Born at the turn of the 19th century in Somerset, she married a surgeon at the age of 22. As a physician, invariably referred to as a gentleman in records, he would have been able to give Eliza a comfortable life in their small village community. Five children followed – a girl, then four boys – and her marriage appears to have continued along normal Victorian lines for many years.

However, by the mid-1840s things were starting to change. Her youngest son died aged just over a year, and although her husband’s business continued to be successful, Eliza disappears from the records for a time. On the 1851 census she is clearly absent from the family home, and her sons are being brought up by their father and their housekeeper. What happened to Eliza at this time is open to conjecture – it may be that she is elsewhere being supported by her husband despite not living with him, or it could be that she came into some money of her own, although under Victorian marriage this would probably have been surrendered to her husband. Later records of her would support either of these theories. Whatever happened, she appears not to have lived at the family home again.

Her second youngest son also died young, at the age of 23. Another went into the navy, and the final son married and moved to London.

The 1861 census sees her living with and supporting her daughter, who had a job in a Wiltshire school. She gives herself as a surgeon’s wife, so it’s possible that he was still giving her some support. Her husband continued to live in Somerset, alongside the housekeeper.

The key to the split between Eliza and her husband becomes clear when he died in the mid-1860s. All his money, which by this stage is not particularly considerable, was left to the housekeeper. She acted as the sole executor, and while Eliza, her daughter and two remaining sons were very definitely alive, they did not see a penny.

In later life, Eliza acknowledges that she is a widow, but gives herself as an annuitant and independent – so had some financial means of support of her own. Her daughter married and went to live in London, and Eliza initially lived with them in Hammersmith. Later on, she lodged elsewhere in that borough, clearly supporting herself in her own room in a bigger house.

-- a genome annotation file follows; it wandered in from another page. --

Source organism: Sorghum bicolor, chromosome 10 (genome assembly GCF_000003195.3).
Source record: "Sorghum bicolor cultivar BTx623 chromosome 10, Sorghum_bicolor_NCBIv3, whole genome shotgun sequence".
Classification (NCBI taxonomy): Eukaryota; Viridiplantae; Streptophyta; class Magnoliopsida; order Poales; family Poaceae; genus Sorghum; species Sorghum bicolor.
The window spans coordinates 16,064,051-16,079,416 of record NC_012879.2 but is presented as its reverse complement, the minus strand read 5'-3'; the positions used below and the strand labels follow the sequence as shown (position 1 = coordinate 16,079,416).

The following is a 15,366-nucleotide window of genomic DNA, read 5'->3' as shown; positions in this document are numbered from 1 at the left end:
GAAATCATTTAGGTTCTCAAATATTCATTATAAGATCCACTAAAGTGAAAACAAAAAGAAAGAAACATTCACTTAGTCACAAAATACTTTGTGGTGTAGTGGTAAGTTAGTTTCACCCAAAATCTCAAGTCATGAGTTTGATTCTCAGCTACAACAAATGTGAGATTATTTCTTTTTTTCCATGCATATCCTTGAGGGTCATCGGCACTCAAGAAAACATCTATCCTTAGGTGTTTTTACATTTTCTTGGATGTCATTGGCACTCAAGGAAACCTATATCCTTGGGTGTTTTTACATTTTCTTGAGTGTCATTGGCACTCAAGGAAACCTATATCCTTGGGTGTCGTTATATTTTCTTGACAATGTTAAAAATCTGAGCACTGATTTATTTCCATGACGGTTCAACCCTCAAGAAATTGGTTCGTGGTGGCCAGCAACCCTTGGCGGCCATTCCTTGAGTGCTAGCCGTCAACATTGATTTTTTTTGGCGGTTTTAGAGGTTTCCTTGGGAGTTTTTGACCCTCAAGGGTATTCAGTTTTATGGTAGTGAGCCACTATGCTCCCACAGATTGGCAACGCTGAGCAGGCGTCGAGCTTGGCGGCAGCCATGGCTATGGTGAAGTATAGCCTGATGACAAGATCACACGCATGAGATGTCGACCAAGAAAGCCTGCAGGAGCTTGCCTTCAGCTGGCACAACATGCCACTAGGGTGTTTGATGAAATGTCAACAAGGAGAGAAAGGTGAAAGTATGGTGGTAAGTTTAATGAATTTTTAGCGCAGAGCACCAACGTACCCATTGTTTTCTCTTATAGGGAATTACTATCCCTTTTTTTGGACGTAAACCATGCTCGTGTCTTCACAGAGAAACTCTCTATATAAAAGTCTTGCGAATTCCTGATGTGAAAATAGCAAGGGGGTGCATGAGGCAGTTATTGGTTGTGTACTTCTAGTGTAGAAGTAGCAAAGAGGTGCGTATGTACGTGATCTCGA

She died in London at the turn of the 1880s, but left no legacy for her children.

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Mary W’s story

A merchant’s daughter from Edinburgh, and the second child in a family of 11, Mary W was comfortably brought up as her father’s business did well. She kept it in the family by marrying a merchant’s son. This is perhaps how they met, as their parents’ paths may have crossed, but her father’s interest was in fine arts, and her father in law’s in metal.

Her husband did not continue in mercantile pursuits, however, being renowned as a mathematical genius and preferring to train and work as a civil engineer. Mary was clearly no slouch at mathematics herself though, as in the early years of her husband’s company she kept and balanced the books, and took on other clerical duties. Today she would have been acknowledged as a book-keeper, but her profession remains blank on census returns.